Mehlman et al. (1994) demonstrated an inverse relationship between cerebralspinal fluid (CSF) 5-hydroxyindoleacetic acid (5-HIAA, a metabolite of serotonin) and violent, risk-taking behavior in free-ranging adolescent male rhesus monkeys. A related study found that the extent and frequency of fighting (and injuries) correlated inversely with CSF 5-HIAA (Higley et al., 1992).

Asberg et al. (1976) first demonstrated that CSF 5-HIAA is reduced in depressed patients who attempted/completed suicide relative to depressed nonsuicidal controls. Further research in this area revealed a significant inverse relationship between CSF 5-HIAA and histories of impulsive aggression among patients with severe personality disorders (Asberg et al., 1976; Brown et al., 1982). Moreover, impulsive subjects who were historically suicidal had lower CSF 5-HIAA than their impulsive nonsuicidal controls. Work on autopsy material has reported decreased imipramine (Tofranil) binding in the frontal cortex of suicide completers compared to matched victims of accidental death (Coccaro and Astill, 1990; Stanley et al., 1982). A convergence of evidence suggests that, rather than directly regulating the commission of violent acts, serotonin modulates impulsivity as a specific dimensional trait (Linnoila and Virkkunen, 1992; Virkkunen et al., 1994; Virkkunen et al., 1987). The degree of SIB among patients with severe personality disorders correlates significantly with other measures of impulsivity, anger and somatic anxiety (Simeon et al., 1992).

Fenfluramine-induced prolactin changes may be more sensitive than baseline CSF 5-HIAA in indexing the serotonergic dysfunction associated with impulsive aggression (Coccaro et al., 1997). New et al. (1997) compared both prolactin and cortisol responses to fenfluramine challenge in 97 personality-disordered patients with and without histories of suicide attempts or SIB. Patients with histories of SIB or suicidal behavior had blunted prolactin and cortisol responses compared to controls. Subjects with a history of suicidal behavior and SIB had more pronounced prolactin and cortisol blunting than did subjects with histories of suicidal behavior alone--suggesting that central serotonin dysfunction is more sensitively related to SIB than "suicidality."

Treatment of rSIB has included trials of neuroleptics, lithium (Eskalith, Lithobid), anticonvulsant mood stabilizers, central α-2 agonists and ß-blockers. Recent interest has focused on serotonergic agents and opiate antagonists. Limbic leucotomy was reported to markedly reduce rSIB in four of five treatment-refractory patients (Price et al., 2001). Table 2 summarizes the pharmacologic treatment trials for rSIB. (See Pies and Popli [1995] and Villalba and Harrington [2000] for specific references.)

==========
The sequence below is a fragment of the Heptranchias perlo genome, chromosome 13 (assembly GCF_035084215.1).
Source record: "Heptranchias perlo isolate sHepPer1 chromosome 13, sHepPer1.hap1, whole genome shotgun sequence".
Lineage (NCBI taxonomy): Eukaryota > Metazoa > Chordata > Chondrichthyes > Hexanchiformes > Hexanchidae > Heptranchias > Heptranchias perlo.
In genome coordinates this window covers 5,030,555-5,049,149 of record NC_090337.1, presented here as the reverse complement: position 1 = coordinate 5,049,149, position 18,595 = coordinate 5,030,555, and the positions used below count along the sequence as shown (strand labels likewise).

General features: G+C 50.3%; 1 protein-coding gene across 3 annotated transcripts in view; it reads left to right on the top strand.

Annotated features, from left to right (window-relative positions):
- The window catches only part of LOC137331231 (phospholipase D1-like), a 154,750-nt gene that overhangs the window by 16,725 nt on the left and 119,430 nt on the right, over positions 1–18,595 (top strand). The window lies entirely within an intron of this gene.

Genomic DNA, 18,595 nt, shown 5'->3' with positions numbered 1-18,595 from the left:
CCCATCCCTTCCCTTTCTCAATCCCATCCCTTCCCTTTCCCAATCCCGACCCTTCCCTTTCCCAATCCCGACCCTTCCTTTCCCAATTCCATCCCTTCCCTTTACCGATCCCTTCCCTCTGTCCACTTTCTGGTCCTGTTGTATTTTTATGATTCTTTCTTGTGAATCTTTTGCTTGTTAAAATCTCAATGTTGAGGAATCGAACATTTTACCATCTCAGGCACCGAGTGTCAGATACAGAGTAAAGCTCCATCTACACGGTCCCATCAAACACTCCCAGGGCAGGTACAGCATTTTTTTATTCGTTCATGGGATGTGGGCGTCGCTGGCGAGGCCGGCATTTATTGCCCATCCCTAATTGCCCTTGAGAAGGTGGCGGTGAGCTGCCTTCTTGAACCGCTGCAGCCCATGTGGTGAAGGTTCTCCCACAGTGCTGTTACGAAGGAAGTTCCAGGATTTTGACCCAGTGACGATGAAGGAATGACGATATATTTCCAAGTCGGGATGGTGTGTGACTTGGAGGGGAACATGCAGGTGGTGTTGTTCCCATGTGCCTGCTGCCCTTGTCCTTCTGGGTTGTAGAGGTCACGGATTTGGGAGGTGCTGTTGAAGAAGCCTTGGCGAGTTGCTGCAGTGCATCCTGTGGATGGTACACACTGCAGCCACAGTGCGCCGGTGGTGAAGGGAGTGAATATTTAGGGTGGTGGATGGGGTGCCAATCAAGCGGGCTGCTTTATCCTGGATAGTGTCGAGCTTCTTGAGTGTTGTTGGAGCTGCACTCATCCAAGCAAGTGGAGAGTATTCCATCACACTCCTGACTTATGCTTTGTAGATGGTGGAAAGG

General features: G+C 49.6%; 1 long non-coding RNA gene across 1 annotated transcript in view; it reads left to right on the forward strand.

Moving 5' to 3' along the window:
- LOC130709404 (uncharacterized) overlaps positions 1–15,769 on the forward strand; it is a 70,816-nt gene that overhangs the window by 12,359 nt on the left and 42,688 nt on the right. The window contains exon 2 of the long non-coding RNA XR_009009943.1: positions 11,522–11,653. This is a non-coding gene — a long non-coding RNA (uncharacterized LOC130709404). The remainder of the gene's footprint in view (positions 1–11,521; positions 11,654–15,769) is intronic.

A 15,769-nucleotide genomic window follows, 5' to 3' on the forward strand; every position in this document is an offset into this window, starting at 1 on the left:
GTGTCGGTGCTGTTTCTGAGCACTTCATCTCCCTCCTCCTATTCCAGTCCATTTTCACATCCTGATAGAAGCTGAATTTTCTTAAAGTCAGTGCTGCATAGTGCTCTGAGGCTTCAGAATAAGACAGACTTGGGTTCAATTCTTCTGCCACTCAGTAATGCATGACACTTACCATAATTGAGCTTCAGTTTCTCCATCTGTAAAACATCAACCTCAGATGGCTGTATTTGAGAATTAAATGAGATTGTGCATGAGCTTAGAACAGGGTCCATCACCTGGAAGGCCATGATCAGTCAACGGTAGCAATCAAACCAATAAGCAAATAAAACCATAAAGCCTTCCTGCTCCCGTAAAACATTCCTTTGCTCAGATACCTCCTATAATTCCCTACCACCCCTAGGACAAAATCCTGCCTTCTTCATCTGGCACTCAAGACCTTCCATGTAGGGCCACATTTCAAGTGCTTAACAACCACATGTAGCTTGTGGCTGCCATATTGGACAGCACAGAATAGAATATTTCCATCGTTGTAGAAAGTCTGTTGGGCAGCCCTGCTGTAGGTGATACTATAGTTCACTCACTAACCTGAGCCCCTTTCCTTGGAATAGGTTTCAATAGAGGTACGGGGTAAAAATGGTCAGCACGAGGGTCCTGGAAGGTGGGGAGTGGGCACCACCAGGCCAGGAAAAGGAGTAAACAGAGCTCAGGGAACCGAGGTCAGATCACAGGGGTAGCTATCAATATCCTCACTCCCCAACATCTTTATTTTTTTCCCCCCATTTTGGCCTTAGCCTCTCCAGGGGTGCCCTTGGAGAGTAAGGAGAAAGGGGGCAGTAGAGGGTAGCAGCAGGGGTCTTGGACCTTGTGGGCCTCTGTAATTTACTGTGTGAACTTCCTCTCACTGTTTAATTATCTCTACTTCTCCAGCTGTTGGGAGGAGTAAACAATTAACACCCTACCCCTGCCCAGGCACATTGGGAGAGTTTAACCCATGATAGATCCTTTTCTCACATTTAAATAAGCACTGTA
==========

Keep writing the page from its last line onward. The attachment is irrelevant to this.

Clinical Recommendations

The following recommendations are provisional. More precise guidelines must await more controlled clinical studies.

Before initiating treatment, a behavioral/functional analysis of the SIB may uncover specific psychosocial precipitants. Determine the ratio of SIB subtypes presented by the patient. (For example, a patient may engage in the following constellation of SIB: 80% addictive-impulsive, 15% emblematic, 5% dissociative). Appreciating the subtype complexity of SIB that a single patient may present underscores the necessity for multiple tailored and appropriately weighted interventions. Psychotropic medication should be used to augment, not replace, behavioral therapy. Psychodynamic, behavioral and system-based treatments are important in the management of SIB (especially the Meaning Emphasis categories of SIB) (Hawton et al., 1998; Long and Miltenberger, 1998; Suyemoto, 1998).

If SIB occurs in the context of depression, mania or obsessive-compulsive behavior, treatment with an antidepressant, mood stabilizer or serotonergic agent is respectively recommended.

Determine whether psychosis, tics, seizures, akathisia or pain contribute to SIB and treat with an antipsychotic, anticonvulsant, tranquilizer or analgesic, respectively. Except in the case of tic-related SIB, atypical antipsychotics are preferred, given their serotonergic effects and better side-effect profiles. If seizures are implicated, carbamazepine (Tegretol) and divalproex sodium (Depakote) are specifically recommended. Central pain should be managed with agents that address its neurogenic origin.

In the remaining subtypes of rSIB, initiate treatment with a serotonergic agent. Trials of several different 5-HT agonists are warranted if the first agent selected is ineffective.

If 5-HT agents are inadequate, consider substituting or adding naltrexone. (Nalmefene [Revex] may be a longer-acting alternative in the near future.) Recall that an opiate antagonist may require many months before producing its maximum benefit. A combination treatment of a 5-HT agonist and an opiate antagonist may have a theoretical advantage.

If all the above interventions are ineffective, trials of lithium (and other mood stabilizers), b-blockers (propranolol [Inderal], pindolol [Visken]), α-agonists (clonidine [Catapres], guanfacine [Tenex]) and monoamine oxidase inhibitors are suggested.